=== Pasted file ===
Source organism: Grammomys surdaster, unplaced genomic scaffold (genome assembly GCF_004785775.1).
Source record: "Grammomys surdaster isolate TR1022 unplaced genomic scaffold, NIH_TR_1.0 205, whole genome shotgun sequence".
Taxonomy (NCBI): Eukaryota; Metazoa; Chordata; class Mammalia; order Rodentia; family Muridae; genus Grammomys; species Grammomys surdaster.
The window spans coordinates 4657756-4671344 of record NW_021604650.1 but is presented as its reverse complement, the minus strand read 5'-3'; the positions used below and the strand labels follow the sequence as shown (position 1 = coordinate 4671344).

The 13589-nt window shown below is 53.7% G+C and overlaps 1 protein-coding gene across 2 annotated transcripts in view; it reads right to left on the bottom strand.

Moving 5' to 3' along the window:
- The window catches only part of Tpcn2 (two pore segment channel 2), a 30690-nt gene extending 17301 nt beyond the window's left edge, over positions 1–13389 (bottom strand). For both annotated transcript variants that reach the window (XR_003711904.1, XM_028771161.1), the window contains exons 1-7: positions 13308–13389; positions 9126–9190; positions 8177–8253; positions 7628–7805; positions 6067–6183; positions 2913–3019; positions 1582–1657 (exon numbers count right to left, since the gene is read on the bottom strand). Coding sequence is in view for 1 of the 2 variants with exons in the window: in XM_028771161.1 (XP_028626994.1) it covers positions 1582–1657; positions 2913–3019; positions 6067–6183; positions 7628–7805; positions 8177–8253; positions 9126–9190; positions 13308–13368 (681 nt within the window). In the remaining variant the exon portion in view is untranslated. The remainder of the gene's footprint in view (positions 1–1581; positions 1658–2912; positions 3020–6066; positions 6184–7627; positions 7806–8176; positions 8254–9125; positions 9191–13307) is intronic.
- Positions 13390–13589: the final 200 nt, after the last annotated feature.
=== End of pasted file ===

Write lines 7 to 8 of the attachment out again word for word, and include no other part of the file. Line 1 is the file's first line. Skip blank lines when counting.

- The window catches only part of Tpcn2 (two pore segment channel 2), a 30690-nt gene extending 17301 nt beyond the window's left edge, over positions 1–13389 (bottom strand). For both annotated transcript variants that reach the window (XR_003711904.1, XM_028771161.1), the window contains exons 1-7: positions 13308–13389; positions 9126–9190; positions 8177–8253; positions 7628–7805; positions 6067–6183; positions 2913–3019; positions 1582–1657 (exon numbers count right to left, since the gene is read on the bottom strand). Coding sequence is in view for 1 of the 2 variants with exons in the window: in XM_028771161.1 (XP_028626994.1) it covers positions 1582–1657; positions 2913–3019; positions 6067–6183; positions 7628–7805; positions 8177–8253; positions 9126–9190; positions 13308–13368 (681 nt within the window). In the remaining variant the exon portion in view is untranslated. The remainder of the gene's footprint in view (positions 1–1581; positions 1658–2912; positions 3020–6066; positions 6184–7627; positions 7806–8176; positions 8254–9125; positions 9191–13307) is intronic.
- Positions 13390–13589: the final 200 nt, after the last annotated feature.